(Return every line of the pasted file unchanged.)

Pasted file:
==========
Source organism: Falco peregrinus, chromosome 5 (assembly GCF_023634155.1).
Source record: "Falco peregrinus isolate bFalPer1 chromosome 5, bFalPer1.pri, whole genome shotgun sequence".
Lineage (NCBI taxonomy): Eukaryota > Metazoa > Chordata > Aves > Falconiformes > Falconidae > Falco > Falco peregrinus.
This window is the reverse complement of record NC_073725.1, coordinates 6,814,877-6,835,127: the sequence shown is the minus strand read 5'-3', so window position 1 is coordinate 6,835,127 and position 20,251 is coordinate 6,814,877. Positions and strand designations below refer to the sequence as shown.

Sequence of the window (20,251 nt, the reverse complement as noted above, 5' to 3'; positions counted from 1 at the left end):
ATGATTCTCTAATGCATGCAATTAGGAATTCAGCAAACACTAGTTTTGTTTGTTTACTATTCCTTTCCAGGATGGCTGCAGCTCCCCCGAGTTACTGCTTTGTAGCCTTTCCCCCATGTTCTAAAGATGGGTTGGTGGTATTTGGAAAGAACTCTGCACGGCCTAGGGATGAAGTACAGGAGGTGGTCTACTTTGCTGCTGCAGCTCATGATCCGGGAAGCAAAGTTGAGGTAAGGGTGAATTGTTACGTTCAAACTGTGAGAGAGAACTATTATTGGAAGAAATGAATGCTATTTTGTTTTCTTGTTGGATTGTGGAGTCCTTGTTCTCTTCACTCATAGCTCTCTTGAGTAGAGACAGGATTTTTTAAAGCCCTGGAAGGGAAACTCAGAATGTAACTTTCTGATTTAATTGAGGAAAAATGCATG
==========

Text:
Source organism: Falco peregrinus, chromosome 5 (assembly GCF_023634155.1).
Source record: "Falco peregrinus isolate bFalPer1 chromosome 5, bFalPer1.pri, whole genome shotgun sequence".
Lineage (NCBI taxonomy): Eukaryota > Metazoa > Chordata > Aves > Falconiformes > Falconidae > Falco > Falco peregrinus.
This window is the reverse complement of record NC_073725.1, coordinates 6,814,877-6,835,127: the sequence shown is the minus strand read 5'-3', so window position 1 is coordinate 6,835,127 and position 20,251 is coordinate 6,814,877. Positions and strand designations below refer to the sequence as shown.

Sequence of the window (20,251 nt, the reverse complement as noted above, 5' to 3'; positions counted from 1 at the left end):
ATGATTCTCTAATGCATGCAATTAGGAATTCAGCAAACACTAGTTTTGTTTGTTTACTATTCCTTTCCAGGATGGCTGCAGCTCCCCCGAGTTACTGCTTTGTAGCCTTTCCCCCATGTTCTAAAGATGGGTTGGTGGTATTTGGAAAGAACTCTGCACGGCCTAGGGATGAAGTACAGGAGGTGGTCTACTTTGCTGCTGCAGCTCATGATCCGGGAAGCAAAGTTGAGGTAAGGGTGAATTGTTACGTTCAAACTGTGAGAGAGAACTATTATTGGAAGAAATGAATGCTATTTTGTTTTCTTGTTGGATTGTGGAGTCCTTGTTCTCTTCACTCATAGCTCTCTTGAGTAGAGACAGGATTTTTTAAAGCCCTGGAAGGGAAACTCAGAATGTAACTTTCTGATTTAATTGAGGAAAAATGCATG